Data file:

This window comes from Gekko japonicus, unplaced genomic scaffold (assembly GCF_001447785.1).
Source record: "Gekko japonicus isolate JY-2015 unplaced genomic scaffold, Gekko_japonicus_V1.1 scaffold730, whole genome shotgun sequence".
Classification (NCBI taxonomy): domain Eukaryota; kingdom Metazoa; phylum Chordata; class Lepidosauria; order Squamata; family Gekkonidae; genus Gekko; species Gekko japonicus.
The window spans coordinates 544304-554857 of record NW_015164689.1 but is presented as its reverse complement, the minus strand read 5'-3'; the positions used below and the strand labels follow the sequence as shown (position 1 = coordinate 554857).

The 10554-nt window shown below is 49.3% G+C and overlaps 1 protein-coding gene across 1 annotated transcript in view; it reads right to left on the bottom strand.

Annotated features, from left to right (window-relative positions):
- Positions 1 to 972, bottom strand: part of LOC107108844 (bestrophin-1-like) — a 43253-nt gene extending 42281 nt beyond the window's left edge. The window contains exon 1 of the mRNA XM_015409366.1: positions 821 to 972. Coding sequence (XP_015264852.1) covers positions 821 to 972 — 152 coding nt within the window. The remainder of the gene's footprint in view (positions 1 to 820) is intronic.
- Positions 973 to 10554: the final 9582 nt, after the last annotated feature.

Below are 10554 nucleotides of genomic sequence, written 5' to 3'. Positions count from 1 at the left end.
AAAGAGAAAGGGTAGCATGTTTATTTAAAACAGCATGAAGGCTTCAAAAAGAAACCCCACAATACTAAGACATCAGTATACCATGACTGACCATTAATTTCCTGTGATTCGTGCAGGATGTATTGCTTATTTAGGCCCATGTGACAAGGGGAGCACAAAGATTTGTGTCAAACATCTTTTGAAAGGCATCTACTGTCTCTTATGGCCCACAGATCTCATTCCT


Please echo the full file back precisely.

This window comes from Gekko japonicus, unplaced genomic scaffold (assembly GCF_001447785.1).
Source record: "Gekko japonicus isolate JY-2015 unplaced genomic scaffold, Gekko_japonicus_V1.1 scaffold730, whole genome shotgun sequence".
Classification (NCBI taxonomy): domain Eukaryota; kingdom Metazoa; phylum Chordata; class Lepidosauria; order Squamata; family Gekkonidae; genus Gekko; species Gekko japonicus.
The window spans coordinates 544304-554857 of record NW_015164689.1 but is presented as its reverse complement, the minus strand read 5'-3'; the positions used below and the strand labels follow the sequence as shown (position 1 = coordinate 554857).

The 10554-nt window shown below is 49.3% G+C and overlaps 1 protein-coding gene across 1 annotated transcript in view; it reads right to left on the bottom strand.

Annotated features, from left to right (window-relative positions):
- Positions 1 to 972, bottom strand: part of LOC107108844 (bestrophin-1-like) — a 43253-nt gene extending 42281 nt beyond the window's left edge. The window contains exon 1 of the mRNA XM_015409366.1: positions 821 to 972. Coding sequence (XP_015264852.1) covers positions 821 to 972 — 152 coding nt within the window. The remainder of the gene's footprint in view (positions 1 to 820) is intronic.
- Positions 973 to 10554: the final 9582 nt, after the last annotated feature.

Below are 10554 nucleotides of genomic sequence, written 5' to 3'. Positions count from 1 at the left end.
AAAGAGAAAGGGTAGCATGTTTATTTAAAACAGCATGAAGGCTTCAAAAAGAAACCCCACAATACTAAGACATCAGTATACCATGACTGACCATTAATTTCCTGTGATTCGTGCAGGATGTATTGCTTATTTAGGCCCATGTGACAAGGGGAGCACAAAGATTTGTGTCAAACATCTTTTGAAAGGCATCTACTGTCTCTTATGGCCCACAGATCTCATTCCT